, Volume 283, Issue 1, pp 53-58
Date: 07 Nov 2009

Effect of umbilical vein blood flow on perinatal outcome of fetuses with lean and/or hypo-coiled umbilical cord

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To evaluate the effect of umbilical vein (UV) blood flow measured by color-directed pulsed-wave Doppler on perinatal outcome of fetuses with lean and/or hypocoiled umbilical cord after 24 weeks of gestation.


Two hundred and forty-four women with singleton fetus after 24 weeks of gestation were studied. Umbilical cord area, umbilical vessel cross-sectional area and antenatal umbilical coiling index (UCI) were calculated and compared with Doppler parameters including UV blood flow volume in ml/min/kg, UV peak systolic velocity in cm/s, and umbilical artery pulsatility index.


Thirty-eight (15.5%) fetuses had lean umbilical cord (area < 10th percentile). A significant difference between fetuses with and those without lean cord was found in terms of: UCI (0.17 ± 0.06 vs. 0.35 ± 0.08, P < 0.001), cord cross-sectional area (89.6 ± 11.7 vs. 198.7 ± 33.7 mm2, P < 0.001), Wharton’s jelly amount (36.5 ± 11.2 vs. 125.2 ± 34.1 mm2, P < 0.001), UV blood flow (83.4 ± 15.8 vs. 131.0 ± 19.8 ml/min/kg, P < 0.001), and UV blood flow mean velocity (8.6 ± 3.7 vs. 12.1 ± 2.8 cm/s, P < 0.05). A significant positive correlation was found between antenatal UCI and UV blood flow (r = 0.73, P < 0.001).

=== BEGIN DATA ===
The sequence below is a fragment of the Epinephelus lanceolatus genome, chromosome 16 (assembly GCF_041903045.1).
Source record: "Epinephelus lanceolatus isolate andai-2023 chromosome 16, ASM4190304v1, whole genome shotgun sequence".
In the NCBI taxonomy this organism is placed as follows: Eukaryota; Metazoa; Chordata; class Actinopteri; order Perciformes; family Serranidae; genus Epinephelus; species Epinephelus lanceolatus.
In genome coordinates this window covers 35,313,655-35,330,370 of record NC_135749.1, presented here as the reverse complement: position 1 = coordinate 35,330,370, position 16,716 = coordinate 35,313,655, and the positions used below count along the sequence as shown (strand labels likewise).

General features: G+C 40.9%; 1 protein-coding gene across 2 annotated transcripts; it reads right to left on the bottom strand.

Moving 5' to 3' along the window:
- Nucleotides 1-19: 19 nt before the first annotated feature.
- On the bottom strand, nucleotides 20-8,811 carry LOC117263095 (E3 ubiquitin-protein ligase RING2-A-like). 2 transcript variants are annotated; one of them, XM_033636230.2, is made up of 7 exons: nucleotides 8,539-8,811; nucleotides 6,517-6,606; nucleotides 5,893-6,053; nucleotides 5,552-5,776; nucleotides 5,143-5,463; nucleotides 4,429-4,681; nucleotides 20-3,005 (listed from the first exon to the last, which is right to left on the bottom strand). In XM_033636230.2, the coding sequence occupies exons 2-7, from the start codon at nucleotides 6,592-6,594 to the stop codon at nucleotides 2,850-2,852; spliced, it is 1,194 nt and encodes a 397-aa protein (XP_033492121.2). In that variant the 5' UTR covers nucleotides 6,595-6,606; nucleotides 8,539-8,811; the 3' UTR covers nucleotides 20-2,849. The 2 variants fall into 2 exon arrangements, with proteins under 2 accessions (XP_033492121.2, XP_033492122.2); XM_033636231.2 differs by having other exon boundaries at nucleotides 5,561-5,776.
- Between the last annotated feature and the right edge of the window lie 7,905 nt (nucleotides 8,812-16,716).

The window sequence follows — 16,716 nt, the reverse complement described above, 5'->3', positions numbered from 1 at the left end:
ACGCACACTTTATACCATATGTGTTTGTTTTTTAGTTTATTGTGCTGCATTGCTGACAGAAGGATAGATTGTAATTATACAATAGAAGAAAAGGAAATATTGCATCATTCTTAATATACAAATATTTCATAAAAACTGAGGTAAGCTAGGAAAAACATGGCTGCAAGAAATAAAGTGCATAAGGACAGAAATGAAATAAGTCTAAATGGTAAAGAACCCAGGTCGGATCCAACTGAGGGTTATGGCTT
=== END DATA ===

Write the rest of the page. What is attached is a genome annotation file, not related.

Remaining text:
Fetuses with lean and/or hypo-coiled umbilical cord showed a noticeable decrease in UV blood flow of sufficient magnitude that could affect fetal growth, and this could explain the higher prevalence of fetal intrapartum complications in growth-restricted fetuses.